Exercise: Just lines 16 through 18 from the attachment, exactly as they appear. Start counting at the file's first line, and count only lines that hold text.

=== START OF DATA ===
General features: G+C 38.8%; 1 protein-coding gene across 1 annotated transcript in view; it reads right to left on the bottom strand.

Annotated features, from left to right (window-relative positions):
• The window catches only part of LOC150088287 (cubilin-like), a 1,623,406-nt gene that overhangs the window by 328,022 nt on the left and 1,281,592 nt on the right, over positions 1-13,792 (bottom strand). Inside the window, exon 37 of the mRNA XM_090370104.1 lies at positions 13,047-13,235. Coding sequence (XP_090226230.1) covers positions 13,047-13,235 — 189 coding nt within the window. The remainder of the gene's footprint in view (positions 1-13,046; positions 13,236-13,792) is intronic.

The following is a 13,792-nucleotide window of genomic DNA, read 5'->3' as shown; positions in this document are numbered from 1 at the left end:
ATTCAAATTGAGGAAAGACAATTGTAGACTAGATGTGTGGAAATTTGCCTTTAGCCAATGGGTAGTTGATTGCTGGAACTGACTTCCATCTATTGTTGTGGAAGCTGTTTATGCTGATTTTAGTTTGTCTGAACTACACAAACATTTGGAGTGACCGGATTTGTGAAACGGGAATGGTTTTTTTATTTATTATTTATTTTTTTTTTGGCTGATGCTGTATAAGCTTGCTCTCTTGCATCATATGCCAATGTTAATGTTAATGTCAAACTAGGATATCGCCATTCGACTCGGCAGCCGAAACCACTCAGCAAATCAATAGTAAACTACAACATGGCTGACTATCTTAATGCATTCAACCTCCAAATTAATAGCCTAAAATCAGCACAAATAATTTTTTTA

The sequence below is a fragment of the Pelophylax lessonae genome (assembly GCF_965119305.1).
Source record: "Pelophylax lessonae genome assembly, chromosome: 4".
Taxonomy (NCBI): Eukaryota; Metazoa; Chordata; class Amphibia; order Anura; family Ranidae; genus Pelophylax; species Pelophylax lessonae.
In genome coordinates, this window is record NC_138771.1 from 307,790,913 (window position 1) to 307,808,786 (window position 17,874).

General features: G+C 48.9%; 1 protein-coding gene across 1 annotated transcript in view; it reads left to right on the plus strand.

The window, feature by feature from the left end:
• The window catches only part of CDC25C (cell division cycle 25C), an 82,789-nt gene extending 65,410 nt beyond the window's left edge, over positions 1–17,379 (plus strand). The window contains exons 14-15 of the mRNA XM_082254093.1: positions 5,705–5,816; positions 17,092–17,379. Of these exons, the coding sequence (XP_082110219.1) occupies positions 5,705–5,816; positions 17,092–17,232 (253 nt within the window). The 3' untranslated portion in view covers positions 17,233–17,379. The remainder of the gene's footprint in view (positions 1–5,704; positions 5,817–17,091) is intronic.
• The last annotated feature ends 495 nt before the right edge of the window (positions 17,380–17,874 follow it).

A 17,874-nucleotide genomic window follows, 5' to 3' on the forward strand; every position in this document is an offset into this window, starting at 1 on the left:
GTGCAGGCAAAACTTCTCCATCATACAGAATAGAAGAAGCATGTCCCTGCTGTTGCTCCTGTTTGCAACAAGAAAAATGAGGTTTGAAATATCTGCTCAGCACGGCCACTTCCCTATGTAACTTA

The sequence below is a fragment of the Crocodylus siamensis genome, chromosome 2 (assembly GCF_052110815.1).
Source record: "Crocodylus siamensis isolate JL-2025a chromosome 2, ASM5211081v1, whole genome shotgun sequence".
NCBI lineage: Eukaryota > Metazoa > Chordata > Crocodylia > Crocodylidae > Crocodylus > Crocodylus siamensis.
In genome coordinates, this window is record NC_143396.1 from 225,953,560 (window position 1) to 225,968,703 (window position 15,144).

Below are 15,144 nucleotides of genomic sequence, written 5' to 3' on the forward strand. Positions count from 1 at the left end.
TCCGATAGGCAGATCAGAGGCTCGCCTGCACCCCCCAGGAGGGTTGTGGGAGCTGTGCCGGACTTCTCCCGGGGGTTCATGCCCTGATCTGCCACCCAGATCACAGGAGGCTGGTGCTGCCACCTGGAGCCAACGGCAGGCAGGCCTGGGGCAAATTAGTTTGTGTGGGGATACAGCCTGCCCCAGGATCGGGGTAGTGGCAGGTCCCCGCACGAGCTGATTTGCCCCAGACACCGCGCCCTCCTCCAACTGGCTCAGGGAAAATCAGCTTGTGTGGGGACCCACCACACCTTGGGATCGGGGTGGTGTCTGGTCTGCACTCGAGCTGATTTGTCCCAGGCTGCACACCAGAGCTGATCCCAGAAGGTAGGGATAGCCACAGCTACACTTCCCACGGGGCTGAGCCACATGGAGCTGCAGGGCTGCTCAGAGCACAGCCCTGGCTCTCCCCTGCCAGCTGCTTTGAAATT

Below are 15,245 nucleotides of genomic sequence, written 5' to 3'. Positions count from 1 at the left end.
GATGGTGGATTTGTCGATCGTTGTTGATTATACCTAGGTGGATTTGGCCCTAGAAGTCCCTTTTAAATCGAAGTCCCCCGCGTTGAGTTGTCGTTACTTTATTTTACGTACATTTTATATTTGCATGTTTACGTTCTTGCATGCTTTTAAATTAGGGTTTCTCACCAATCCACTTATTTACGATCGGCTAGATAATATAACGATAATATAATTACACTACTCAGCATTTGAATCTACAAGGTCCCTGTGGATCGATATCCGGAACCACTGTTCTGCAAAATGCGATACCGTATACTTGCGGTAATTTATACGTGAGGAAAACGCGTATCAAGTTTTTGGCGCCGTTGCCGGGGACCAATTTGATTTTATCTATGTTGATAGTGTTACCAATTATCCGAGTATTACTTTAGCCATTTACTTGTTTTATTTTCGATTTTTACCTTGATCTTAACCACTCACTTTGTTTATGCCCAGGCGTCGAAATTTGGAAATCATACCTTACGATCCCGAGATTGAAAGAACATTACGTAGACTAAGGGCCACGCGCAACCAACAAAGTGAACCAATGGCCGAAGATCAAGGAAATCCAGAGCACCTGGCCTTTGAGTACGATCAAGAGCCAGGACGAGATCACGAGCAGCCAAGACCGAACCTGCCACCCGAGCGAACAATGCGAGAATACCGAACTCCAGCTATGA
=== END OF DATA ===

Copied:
The sequence below is a fragment of the Crocodylus siamensis genome, chromosome 2 (assembly GCF_052110815.1).
Source record: "Crocodylus siamensis isolate JL-2025a chromosome 2, ASM5211081v1, whole genome shotgun sequence".
NCBI lineage: Eukaryota > Metazoa > Chordata > Crocodylia > Crocodylidae > Crocodylus > Crocodylus siamensis.